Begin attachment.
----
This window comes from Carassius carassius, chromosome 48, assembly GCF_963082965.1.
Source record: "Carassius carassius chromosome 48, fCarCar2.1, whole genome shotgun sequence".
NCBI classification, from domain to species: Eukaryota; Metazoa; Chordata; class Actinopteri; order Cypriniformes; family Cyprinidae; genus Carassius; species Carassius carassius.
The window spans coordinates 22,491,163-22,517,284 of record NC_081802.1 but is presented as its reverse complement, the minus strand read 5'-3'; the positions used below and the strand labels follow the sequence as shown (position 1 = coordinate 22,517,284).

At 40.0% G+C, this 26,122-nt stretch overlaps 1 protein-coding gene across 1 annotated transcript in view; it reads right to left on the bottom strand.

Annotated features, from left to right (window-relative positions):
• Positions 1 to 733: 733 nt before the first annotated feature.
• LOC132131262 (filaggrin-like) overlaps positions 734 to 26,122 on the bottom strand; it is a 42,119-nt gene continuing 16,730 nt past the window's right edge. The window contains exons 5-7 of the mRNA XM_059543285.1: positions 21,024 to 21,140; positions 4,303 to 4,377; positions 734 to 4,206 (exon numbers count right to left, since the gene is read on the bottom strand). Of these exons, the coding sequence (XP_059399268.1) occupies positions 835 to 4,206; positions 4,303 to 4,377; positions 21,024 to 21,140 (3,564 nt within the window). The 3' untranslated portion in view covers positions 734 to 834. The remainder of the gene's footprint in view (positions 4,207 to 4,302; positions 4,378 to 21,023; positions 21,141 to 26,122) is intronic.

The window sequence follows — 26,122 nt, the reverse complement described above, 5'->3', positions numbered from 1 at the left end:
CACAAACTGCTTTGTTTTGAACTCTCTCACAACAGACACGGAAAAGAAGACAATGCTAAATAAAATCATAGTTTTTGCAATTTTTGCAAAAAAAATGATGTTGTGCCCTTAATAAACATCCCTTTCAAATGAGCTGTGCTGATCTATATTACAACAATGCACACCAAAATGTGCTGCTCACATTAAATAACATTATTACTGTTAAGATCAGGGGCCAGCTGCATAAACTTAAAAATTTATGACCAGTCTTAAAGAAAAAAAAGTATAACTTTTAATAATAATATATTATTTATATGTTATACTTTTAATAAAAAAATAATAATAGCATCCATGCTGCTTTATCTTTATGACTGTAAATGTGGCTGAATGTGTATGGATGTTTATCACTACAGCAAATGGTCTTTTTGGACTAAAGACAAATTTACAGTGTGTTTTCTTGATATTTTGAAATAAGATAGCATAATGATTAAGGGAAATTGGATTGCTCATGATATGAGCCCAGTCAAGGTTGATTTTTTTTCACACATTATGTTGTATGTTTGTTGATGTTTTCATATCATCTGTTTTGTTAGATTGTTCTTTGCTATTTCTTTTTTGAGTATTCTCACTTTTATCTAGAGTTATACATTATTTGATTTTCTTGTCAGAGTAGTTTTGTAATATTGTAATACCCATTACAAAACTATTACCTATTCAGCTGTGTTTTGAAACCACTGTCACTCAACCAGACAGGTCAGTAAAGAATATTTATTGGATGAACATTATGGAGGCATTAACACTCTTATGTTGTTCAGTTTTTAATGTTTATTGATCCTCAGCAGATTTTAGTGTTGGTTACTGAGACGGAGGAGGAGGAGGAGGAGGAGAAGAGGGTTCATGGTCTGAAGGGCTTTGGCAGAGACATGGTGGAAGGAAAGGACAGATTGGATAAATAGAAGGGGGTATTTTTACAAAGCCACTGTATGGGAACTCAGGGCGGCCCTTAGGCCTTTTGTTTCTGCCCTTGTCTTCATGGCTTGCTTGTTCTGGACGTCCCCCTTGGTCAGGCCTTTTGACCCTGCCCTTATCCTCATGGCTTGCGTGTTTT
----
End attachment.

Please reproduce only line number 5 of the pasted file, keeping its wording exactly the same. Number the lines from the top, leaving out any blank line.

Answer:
At 40.0% G+C, this 26,122-nt stretch overlaps 1 protein-coding gene across 1 annotated transcript in view; it reads right to left on the bottom strand.